For World AIDS Day (Wednesday, December 1), Prince Harry, Duke of Sussex, wrote an emotional letter continuing his mother’s fight against the disease. (Princess Diana was at the forefront of the effort to break the stigma experienced by people affected by HIV and AIDS in the 1980s and 1990s.)
His letter is addressed to Tedros Adhanom, the director general of the World Health Organization and Winnie Byanyima, the executive director of UNAIDS, the United Nations Program on HIV/AIDS. In the letter Prince Harry emphasizes the importance of World AIDS Day.
“We honor those whose lives have been cut short and reaffirm our commitment to a scientific community that has worked tirelessly against this disease,” Prince Harry wrote. “My mother would be deeply grateful for everything you stand for and have accomplished. We all share that gratitude, so thank you.”
Prince Harry went on to compare the AIDS crisis to the COVID-19 pandemic. “It is striking to now see the world’s leading AIDS activists are also leading the call for COVID-19 vaccine equity,” he wrote. “Vaccinating the world is a test of our moral character and we are experiencing a spectacular failure when it comes to global vaccine equity. Similar to the AIDS crisis, we’ve yet again revealed over the past year, that the value of life depends on whether you were born and/or live in a rich nation, or a developing country.”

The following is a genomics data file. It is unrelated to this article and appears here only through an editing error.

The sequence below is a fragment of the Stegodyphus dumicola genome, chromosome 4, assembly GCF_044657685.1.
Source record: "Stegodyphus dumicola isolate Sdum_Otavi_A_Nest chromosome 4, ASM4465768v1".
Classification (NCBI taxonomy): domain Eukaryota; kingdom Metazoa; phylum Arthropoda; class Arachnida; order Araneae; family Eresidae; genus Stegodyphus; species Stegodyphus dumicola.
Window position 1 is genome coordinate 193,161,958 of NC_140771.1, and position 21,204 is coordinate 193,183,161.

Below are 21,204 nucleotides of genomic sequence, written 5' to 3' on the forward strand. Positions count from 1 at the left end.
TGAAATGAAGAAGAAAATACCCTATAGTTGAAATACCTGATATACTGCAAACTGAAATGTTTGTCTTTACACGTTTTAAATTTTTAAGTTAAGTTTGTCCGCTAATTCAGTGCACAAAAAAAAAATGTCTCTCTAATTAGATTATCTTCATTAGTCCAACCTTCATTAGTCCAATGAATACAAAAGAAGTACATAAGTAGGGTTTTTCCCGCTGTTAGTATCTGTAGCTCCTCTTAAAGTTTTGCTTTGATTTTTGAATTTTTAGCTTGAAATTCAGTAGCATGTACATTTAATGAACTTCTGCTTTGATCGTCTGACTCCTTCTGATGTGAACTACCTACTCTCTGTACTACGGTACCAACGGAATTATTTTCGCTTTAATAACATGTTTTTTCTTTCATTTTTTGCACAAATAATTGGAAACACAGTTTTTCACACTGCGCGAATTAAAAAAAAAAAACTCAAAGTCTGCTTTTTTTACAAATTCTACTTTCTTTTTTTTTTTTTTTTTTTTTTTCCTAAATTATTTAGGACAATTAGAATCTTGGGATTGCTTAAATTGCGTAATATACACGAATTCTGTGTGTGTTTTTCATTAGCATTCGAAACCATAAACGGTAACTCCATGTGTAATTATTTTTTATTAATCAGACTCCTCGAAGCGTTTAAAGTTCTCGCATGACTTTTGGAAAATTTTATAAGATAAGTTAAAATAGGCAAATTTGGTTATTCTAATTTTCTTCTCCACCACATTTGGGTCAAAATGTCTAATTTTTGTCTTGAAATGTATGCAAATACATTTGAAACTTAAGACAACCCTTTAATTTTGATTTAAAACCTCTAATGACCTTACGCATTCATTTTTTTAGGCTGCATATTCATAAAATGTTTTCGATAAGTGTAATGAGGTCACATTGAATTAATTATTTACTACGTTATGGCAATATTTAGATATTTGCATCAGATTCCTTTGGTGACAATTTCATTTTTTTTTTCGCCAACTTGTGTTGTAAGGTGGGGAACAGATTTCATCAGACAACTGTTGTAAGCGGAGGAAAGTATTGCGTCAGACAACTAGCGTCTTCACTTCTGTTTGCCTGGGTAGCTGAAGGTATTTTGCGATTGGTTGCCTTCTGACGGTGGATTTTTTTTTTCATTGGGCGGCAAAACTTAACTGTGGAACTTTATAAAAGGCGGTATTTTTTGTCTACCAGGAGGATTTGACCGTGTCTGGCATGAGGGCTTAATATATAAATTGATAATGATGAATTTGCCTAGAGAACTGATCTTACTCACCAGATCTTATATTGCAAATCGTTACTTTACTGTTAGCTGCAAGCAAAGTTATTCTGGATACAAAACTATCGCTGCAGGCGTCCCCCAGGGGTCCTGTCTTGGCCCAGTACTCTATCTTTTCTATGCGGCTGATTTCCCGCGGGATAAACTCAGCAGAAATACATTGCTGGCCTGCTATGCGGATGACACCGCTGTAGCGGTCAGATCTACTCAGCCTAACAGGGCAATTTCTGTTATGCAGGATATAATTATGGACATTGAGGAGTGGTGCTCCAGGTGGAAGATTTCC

In 1987, Princess Diana opened the United Kingdom’s first HIV/AIDS unit at London’s Middlesex Hospital. On her first visit, she made a point of shaking hands with a terminally ill AIDS patient without wearing gloves. At the time, so much was unknown about the disease that people were afraid to touch those who had it. Prince Harry continues what she started.
“It’s time to draw from the lessons we learned throughout the HIV/AIDS pandemic, where millions died unnecessarily due to deep inequities in access to treatment,” Prince Harry wrote in his letter. “Are we really comfortable repeating the failures of the past? Everything I’ve learnt, from the youth of Sentebale, tells me not. They see how repeating these mistakes is destructive and self-defeating; it is a betrayal of the next generation.”
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